South Africa’s Table Mountain is deadlier than Everest. Picture: Megan PalinSource:istock
South Africa’s Table Mountain is deadlier than Everest. Picture: Megan PalinSource:istock

Mountain ‘deadlier than Everest’

IT'S one of the world's most majestic natural wonders but it's also one of the most deadly, often claiming more lives each year than Mount Everest.

Almost one million tourists flock to Table Mountain, at the foot of Cape Town on the southern coast of South Africa, each year. But not all of them make it down alive.

The flat-topped mountain stands at 1085m tall and is often blanketed by a layer of clouds pouring off the top like an other-worldly waterfall, referred to by locals as "the tablecloth".

On a clear day, vibrant wildflowers colour the summit as native critters known as 'rock badgers' daringly scurry along the edges. The World Heritage Site surface offers 360 degree city and sea views as far as the eye can see. In one direction, the ocean laps the bustling city's shores as the notorious Robben Island sits pretty in the distance. In another, the national park's vast mountain ranges stretch towards the heart of Africa, lined by the unrivalled hiking trails which wind through them. It's quite simply, breathtaking.

But like many sites in South Africa, looks can be deceiving.

The official South African National Parks website warns: "Please be aware that more people die on Table Mountain than Mount Everest".

In some years, the death toll on Table Mountain has exceeded that of Mount Everest, the world's highest peak which is also home to the world's highest graveyard.

According to a Mountain Club of South Africa spokesman, even experienced hikers have been unlucky on the iconic peak.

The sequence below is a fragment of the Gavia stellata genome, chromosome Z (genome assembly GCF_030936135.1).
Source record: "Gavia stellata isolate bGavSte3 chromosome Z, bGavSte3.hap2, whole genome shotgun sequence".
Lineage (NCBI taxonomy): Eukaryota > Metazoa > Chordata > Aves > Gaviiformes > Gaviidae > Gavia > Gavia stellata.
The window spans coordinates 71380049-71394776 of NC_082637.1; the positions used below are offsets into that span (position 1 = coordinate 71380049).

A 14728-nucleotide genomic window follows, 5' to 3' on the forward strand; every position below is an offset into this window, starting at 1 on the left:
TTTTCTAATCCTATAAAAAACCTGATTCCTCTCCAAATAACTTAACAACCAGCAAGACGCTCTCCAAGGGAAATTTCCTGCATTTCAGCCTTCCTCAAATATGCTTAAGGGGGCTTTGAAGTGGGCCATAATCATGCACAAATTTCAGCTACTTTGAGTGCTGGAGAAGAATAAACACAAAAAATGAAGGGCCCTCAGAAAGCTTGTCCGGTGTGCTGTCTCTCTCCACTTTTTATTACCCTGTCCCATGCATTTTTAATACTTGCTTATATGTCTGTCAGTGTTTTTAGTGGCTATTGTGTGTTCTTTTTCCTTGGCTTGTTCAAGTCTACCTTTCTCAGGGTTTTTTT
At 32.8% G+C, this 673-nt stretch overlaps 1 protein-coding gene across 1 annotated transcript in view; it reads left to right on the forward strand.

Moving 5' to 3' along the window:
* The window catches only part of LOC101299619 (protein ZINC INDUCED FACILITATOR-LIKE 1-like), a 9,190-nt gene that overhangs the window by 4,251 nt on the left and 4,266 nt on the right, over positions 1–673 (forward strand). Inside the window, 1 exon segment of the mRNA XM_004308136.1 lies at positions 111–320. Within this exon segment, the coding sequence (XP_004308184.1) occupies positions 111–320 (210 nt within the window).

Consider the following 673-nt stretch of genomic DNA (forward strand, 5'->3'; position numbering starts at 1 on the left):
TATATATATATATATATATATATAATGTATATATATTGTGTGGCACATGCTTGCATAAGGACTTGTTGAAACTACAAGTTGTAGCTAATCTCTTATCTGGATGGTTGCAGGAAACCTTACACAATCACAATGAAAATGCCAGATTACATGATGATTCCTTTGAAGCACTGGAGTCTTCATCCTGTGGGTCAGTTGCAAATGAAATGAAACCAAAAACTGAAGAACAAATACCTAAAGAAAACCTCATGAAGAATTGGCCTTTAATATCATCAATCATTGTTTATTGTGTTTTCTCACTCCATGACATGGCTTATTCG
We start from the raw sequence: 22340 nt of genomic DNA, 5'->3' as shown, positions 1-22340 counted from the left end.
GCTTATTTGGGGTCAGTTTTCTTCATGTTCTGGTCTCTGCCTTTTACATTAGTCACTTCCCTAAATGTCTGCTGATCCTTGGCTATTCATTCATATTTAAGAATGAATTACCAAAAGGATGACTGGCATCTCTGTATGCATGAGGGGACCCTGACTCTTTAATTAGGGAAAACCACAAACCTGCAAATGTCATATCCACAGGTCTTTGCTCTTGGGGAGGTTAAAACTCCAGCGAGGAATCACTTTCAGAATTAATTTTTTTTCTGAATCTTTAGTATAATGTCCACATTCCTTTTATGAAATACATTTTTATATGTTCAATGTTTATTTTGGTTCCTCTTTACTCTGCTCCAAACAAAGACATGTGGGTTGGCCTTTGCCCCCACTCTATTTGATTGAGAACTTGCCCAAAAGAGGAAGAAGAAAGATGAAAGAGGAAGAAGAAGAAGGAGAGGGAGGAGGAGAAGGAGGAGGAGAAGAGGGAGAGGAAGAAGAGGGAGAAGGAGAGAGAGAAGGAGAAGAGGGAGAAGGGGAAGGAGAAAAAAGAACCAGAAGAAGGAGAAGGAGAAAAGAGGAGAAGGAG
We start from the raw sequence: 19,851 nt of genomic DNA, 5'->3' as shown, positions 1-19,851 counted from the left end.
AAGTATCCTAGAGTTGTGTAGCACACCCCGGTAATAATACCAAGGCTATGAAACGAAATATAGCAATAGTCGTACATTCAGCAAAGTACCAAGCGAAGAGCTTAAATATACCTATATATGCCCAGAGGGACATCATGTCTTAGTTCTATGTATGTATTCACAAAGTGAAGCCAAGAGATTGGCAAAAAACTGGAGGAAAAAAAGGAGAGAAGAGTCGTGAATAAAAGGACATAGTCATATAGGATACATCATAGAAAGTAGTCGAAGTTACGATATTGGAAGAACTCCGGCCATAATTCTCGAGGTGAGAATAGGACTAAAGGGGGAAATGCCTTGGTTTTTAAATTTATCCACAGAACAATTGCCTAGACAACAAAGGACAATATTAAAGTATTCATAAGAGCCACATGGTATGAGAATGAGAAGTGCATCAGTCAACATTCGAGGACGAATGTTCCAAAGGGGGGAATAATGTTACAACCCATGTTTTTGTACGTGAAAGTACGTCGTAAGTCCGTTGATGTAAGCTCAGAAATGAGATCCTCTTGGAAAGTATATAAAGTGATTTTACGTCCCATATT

"It's very easy to underestimate how big it is and it's not a simple mountain at all," he said.

"We end up with 10 to 20 fatalities on it a year."

South African tour guide Ian Pletzer told that he had lost track of how many lives Table Mountain had claimed in recent years.

"A lot more lives are lost on this mountain than they are by great white sharks," he said.

"Most of them die from a range of things like accidental falls when taking selfies or taking the wrong route, dehydration when becoming lost or from a sudden change in weather or suicides."

Murder victims have also been found on the mountain.

A comparison of fatality figures for Table Mountain and Everest shows that in 2010 and 2011 seven people died on Table Mountain compared with four on Everest. However in 2012, Everest claimed 10 lives compared with only four on Table Mountain. Some of Table Mountain's most deadly years were 2006 and 2009 when 20 and 15 people were killed, respectively. Everest had its highest death toll in recent years when a Nepal earthquake caused an avalanche and claimed 22 lives at base camp in 2015.

According to the South Africa Mountain Accidents Database, at least 131 people have died on Table Mountain since 1980. One of its deadliest years saw 15 people killed in 2009. Several people have been killed on the mountain this year. Among them was high-ranking UN official Charlotte Nikoi.

Ms Nikoi, 50, was in Cape Town to celebrate her 22nd wedding anniversary with her husband Chris and their youngest daughter when she disappeared on Table Mountain on March 21 this year.

The New York-based Unicef director had decided to turn back less than an hour into the ascent.

It was a public holiday so the path was busy and appeared safe, her family reported. But she never returned and her body was found on the mountain in "non suspicious" circumstances 10 days later.

In 2010, an American family in town for the World Cup was hit by tragedy after their 14-year-old son plunged to his death from Table Mountain.

The teenager and his 10-year-old brother were hiking down the mountain with their parents when the boy fell about 10 metres to the base of one of the wooden ladders on the route.

Experts say most of the deaths on Table Mountain can be attributed to a "lack of preparation" for its changing weather conditions and terrain. Mr Pletzer said some hikers failed to take basic precautions such as warm clothes, charged phone and a route map.

"There have also been some deaths where people were trying to take selfies and fell," he said.

"It's just the kind of place where you have to be very careful because it can be extremely dangerous.

"Table Mountain is not to be underestimated."

News Corp Australia

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